Imperial Russia Hand Coloured Antique Albumen Photo of Moscow Kremlin 1879

Product code: 5331
£450.00
Beautiful antique hand coloured photo of Moscow taken in 1879 of the view of the Kremlin in Moscow. The Kremlin is a fortified complex at the heart of Moscow, overlooking the Moskva River to the south, Saint Basil's Cathedral and Red Square to the east, and the Alexander Garden to the west. It is the best known of the kremlins (Russian citadels) and includes five palaces, four cathedrals, and the enclosing Kremlin Wall with Kremlin towers. The complex serves as the official residence of the President of the Russian Federation. It had been traditionally used for coronation ceremonies under the Tsars

After 1851, the Kremlin changed little until the Russian Revolution of 1917; the only new features added during this period were the Monument to Alexander II and a stone cross marking the spot where Grand Duke Sergei Alexandrovich of Russia was assassinated by Ivan Kalyayev in 1905. These monuments were destroyed by the Bolsheviks in 1918.

The Soviet government moved from Petrograd to Moscow on 12 March 1918. Vladimir Lenin selected the Kremlin Senate as his residence. Joseph Stalin also had his personal rooms in the Kremlin. He was eager to remove all the "relics of the tsarist regime" from his headquarters. Golden eagles on the towers were replaced by shining Kremlin stars, while the wall near Lenin's Mausoleum was turned into the Kremlin Wall Necropolis.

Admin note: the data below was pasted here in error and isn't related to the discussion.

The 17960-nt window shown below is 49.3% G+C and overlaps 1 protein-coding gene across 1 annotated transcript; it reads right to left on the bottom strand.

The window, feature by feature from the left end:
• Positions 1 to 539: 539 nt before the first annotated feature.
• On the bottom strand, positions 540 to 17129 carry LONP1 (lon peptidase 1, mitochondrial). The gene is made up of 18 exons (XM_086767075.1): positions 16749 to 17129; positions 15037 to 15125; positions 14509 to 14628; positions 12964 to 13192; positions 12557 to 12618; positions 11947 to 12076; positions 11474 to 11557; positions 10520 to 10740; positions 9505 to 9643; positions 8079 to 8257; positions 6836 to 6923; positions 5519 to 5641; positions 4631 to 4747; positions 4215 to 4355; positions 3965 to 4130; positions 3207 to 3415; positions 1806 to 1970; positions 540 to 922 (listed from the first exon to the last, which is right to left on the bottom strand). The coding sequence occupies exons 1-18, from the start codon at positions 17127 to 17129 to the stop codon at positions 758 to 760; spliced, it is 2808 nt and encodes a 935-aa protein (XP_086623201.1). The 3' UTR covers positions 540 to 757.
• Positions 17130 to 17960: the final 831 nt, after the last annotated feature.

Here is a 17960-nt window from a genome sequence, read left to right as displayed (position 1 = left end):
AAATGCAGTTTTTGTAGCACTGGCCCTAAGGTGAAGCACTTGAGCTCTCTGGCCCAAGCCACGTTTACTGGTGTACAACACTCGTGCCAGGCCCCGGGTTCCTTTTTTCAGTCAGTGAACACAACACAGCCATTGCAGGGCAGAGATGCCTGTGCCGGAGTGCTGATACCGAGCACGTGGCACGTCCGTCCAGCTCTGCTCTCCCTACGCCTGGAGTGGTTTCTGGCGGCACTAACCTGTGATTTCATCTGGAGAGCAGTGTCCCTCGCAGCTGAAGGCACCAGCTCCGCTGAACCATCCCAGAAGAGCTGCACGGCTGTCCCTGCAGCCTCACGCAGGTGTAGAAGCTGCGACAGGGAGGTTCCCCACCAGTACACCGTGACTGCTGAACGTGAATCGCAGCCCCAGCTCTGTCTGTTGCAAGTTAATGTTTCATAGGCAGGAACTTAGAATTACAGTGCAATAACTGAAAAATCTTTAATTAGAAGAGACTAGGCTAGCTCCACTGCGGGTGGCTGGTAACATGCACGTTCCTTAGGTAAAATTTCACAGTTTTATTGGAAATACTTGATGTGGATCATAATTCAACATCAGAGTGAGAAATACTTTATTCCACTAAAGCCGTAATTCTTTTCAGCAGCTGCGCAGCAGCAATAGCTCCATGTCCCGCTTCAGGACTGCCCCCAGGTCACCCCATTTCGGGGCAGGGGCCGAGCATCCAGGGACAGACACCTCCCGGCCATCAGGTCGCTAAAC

The Chudov Monastery and Ascension Convent, with their 16th-century cathedrals, were dismantled to make room for the military school and Palace of Congresses. The Little Nicholas Palace and the old Saviour Cathedral were pulled down as well. The residence of the Soviet government was closed to tourists until 1955. It was not until the Khrushchev Thaw that the Kremlin was reopened to foreign visitors. The Kremlin Museums were established in 1961 and the complex was among the first Soviet patrimonies inscribed on the World Heritage List in 1990.

Although the current director of the Kremlin Museums advocates a full-scale restoration of the destroyed cloisters, recent developments have been confined to expensive restoration of the original interiors of the Grand Kremlin Palace, which were altered during Stalin's rule. The Patriarch of Moscow has a suite of rooms in the Kremlin, but divine service in the Kremlin cathedrals is held irregularly, because they are still administered as museums.

Housed in a modern wooden frame and has been conserved under conservation glass by Pure & Applied conservation framers of London.

Size: 31 x 36.5 cm approx
Product Code 5331